Let's be fair to early-model AIM-7. Its design brief was for BVR kills at high-supersonic closing speeds, not high-G dogfights. The only reason it was ever asked to perform in the latter context was a political constraint for visual confirmation of target ID. Granted, it had reliability issues, but some of those had to have been exacerbated by taking it into a flight environment that wasn't all that friendly to its innards. Wartime for a Sparrow should have been a one-trip deal, a single cat launch and then being fired at an approaching Soviet nuclear-armed bomber. The likelihood of any fighter bringing its Sparrows back in the original design intent would have been zero; they'd have stayed aloft as long as they had a missile left to fire.
 

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This is a wide-ranging topic, I will add some thoughts.

I think as a rule-of-thumb, the private ventures in the missile field have probably produced more successful programmes than those laid down by official requirements. Whether that is coincidence or a result of complicated requirements I leave open for discussion.

The early crop of projects like Green Cheese and Red Boar were clumsy second-generation systems, they never got very far but they contributed to guidance technology. As Overscan says, a lot of these early projects were over complicated and too ambitious.

Generally the SAM field was pretty good, I have never really understood the Bloodhound/Thunderbird duplication and I feel both could have been combined as a more mobile system and Bloodhound should probably have been updated further during the 1960s. Blue Envoy probably ended at the right time, it was not really worth the expenditure for a long-range system and probably would not have remained relevant past the 1970s.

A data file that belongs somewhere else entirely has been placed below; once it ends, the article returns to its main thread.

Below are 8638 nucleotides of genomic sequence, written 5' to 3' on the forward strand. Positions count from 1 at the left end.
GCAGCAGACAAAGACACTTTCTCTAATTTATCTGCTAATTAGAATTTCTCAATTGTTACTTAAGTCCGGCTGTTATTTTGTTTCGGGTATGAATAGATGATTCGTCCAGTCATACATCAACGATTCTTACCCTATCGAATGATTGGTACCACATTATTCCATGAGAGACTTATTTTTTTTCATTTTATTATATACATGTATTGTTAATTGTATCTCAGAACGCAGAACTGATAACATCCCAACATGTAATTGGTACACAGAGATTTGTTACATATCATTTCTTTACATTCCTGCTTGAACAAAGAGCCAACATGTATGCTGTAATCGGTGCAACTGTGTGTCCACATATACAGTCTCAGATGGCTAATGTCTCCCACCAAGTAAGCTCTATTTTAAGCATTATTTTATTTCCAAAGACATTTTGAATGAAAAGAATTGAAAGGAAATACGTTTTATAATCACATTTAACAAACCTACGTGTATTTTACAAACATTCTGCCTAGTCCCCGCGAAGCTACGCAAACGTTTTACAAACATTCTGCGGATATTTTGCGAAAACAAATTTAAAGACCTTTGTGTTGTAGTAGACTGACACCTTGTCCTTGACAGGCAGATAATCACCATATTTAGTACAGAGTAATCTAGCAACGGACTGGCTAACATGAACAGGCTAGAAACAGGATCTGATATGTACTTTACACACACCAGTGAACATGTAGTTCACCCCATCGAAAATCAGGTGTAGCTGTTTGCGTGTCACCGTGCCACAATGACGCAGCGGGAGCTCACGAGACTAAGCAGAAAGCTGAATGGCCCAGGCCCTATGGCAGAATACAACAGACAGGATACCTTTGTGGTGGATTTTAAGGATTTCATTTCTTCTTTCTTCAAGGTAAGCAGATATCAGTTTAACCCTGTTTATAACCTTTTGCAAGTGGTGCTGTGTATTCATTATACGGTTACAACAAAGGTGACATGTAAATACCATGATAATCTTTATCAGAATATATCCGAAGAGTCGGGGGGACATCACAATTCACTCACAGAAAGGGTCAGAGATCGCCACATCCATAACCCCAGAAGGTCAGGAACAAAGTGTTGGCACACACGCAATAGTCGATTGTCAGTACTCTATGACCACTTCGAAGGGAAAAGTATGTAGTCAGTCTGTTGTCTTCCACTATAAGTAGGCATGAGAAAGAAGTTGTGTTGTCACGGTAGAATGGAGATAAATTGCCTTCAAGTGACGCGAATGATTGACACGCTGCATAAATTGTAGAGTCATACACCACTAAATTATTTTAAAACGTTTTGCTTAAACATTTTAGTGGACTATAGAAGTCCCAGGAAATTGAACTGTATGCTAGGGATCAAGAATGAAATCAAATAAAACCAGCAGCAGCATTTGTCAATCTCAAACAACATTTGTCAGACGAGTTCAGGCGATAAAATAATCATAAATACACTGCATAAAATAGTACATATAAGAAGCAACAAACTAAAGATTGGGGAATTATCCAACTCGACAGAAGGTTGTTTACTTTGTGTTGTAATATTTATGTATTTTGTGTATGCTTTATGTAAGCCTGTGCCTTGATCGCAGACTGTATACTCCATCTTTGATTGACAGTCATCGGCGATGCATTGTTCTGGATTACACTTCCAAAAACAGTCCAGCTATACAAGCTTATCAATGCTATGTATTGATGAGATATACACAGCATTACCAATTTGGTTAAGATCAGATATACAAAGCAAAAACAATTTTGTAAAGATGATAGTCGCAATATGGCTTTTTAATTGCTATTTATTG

With Mauler out of the picture, ET.316 built on BAC's private venture work to produce Rapier.

Naval SAMs on the whole were decent. Blue Slug was a monster but it was a first attempt, there has to be a learning curve. Buying Tartar sounds good but dollars are in short supply and better used elsewhere. Sea Cat was a lucky success, but I feel not pursuing the supersonic Sea Cat 2 development was a mistake, it could have been a useful stopgap until the Sea Wold was ready. It might have also been an export success if it did really did prove possible to keep the same launcher and magazine facilities. Orange Nell looked a promising concept but never went much beyond paper and probably would have been pushing British expertise too far at that time. I think a Skyflash Sea Sparrow analogue to replace Sea Cat might have been interesting, of course competing with Albatross and Sea Sparrow in the export market it might not have done that well.

The lack of a decent anti-ship missile (either air or sea-launched) until the 1970s is probably the most surprising omission of the post-war requirements and developments.

Blue Steel was a good idea when it was formulated but delayed development left it behind in terms of range and ability, Avro seem to have spent too much time tinkering with developments than getting on with the job. A whole host of stand-off weapons as Chris outlined in Vulcan's Hammer show how productive the engineers were on the drawing board but few of them look feasible weapons. Switching to Polaris once Skybolt was out of the picture was probably the smartest move.